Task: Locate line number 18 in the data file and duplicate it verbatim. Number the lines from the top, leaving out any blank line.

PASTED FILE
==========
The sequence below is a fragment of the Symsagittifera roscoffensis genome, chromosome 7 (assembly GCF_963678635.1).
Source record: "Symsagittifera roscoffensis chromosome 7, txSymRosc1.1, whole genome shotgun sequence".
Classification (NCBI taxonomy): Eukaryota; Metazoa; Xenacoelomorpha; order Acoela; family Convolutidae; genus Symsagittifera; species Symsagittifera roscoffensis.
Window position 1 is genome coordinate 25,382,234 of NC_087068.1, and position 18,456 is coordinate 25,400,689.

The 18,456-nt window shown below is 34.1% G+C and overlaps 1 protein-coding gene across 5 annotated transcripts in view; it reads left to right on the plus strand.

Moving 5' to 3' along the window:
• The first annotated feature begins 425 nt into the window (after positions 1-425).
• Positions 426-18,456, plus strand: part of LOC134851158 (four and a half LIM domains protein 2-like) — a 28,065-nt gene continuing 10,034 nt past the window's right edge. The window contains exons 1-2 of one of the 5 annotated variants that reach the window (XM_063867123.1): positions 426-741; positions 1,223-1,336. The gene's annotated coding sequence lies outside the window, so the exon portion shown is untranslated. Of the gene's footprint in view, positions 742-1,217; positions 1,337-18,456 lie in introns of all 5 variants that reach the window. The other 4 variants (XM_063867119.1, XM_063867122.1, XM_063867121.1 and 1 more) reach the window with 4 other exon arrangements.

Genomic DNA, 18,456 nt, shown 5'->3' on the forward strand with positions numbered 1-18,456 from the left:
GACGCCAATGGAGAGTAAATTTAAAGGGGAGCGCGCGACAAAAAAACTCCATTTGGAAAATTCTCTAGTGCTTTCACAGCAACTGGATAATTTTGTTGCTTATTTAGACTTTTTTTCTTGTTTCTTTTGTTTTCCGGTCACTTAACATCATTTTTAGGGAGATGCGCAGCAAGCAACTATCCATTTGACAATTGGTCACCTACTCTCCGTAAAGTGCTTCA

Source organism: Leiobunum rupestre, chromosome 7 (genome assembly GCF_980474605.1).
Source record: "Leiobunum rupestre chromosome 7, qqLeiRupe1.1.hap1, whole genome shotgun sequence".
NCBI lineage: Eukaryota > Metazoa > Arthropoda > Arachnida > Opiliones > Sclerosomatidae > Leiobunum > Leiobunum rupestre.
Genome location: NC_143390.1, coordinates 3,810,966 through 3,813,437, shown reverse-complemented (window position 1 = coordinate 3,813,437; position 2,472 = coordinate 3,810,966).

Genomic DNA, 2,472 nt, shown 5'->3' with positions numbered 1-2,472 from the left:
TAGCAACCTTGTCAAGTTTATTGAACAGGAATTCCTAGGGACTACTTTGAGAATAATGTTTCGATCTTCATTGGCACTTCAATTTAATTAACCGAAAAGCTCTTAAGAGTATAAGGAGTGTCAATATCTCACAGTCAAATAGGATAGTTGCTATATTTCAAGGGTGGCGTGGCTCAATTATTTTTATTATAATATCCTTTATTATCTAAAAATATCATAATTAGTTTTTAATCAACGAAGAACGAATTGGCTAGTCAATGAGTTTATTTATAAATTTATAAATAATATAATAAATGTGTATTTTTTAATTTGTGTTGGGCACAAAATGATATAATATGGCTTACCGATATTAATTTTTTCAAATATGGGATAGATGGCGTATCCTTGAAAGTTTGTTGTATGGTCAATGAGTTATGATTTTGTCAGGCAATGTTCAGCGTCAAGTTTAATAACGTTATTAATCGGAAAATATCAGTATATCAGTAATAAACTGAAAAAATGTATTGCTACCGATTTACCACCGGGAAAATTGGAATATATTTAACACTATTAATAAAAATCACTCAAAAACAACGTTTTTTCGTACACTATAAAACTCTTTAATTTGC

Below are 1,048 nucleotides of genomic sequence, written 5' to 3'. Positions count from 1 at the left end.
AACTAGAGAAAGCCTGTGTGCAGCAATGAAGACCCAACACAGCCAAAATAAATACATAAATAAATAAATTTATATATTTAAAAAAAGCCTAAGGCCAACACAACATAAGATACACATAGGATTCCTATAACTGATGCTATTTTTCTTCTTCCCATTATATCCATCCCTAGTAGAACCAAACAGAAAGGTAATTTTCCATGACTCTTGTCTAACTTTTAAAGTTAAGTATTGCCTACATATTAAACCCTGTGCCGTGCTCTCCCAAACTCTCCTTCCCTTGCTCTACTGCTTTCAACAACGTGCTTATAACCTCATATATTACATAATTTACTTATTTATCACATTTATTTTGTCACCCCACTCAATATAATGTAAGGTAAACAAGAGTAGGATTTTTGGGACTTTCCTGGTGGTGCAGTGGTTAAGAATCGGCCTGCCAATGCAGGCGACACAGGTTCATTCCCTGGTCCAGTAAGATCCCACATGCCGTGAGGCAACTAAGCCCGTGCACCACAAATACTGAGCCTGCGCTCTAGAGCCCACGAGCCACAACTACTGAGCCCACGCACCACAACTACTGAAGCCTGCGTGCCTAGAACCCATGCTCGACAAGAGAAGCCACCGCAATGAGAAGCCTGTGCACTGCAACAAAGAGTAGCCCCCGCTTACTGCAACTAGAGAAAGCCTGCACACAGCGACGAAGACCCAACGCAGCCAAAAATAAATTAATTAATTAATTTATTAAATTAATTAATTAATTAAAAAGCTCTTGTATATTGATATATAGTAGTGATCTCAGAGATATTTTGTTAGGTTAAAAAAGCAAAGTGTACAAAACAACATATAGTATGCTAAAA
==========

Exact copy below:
AACTAGAGAAAGCCTGTGTGCAGCAATGAAGACCCAACACAGCCAAAATAAATACATAAATAAATAAATTTATATATTTAAAAAAAGCCTAAGGCCAACACAACATAAGATACACATAGGATTCCTATAACTGATGCTATTTTTCTTCTTCCCATTATATCCATCCCTAGTAGAACCAAACAGAAAGGTAATTTTCCATGACTCTTGTCTAACTTTTAAAGTTAAGTATTGCCTACATATTAAACCCTGTGCCGTGCTCTCCCAAACTCTCCTTCCCTTGCTCTACTGCTTTCAACAACGTGCTTATAACCTCATATATTACATAATTTACTTATTTATCACATTTATTTTGTCACCCCACTCAATATAATGTAAGGTAAACAAGAGTAGGATTTTTGGGACTTTCCTGGTGGTGCAGTGGTTAAGAATCGGCCTGCCAATGCAGGCGACACAGGTTCATTCCCTGGTCCAGTAAGATCCCACATGCCGTGAGGCAACTAAGCCCGTGCACCACAAATACTGAGCCTGCGCTCTAGAGCCCACGAGCCACAACTACTGAGCCCACGCACCACAACTACTGAAGCCTGCGTGCCTAGAACCCATGCTCGACAAGAGAAGCCACCGCAATGAGAAGCCTGTGCACTGCAACAAAGAGTAGCCCCCGCTTACTGCAACTAGAGAAAGCCTGCACACAGCGACGAAGACCCAACGCAGCCAAAAATAAATTAATTAATTAATTTATTAAATTAATTAATTAATTAAAAAGCTCTTGTATATTGATATATAGTAGTGATCTCAGAGATATTTTGTTAGGTTAAAAAAGCAAAGTGTACAAAACAACATATAGTATGCTAAAA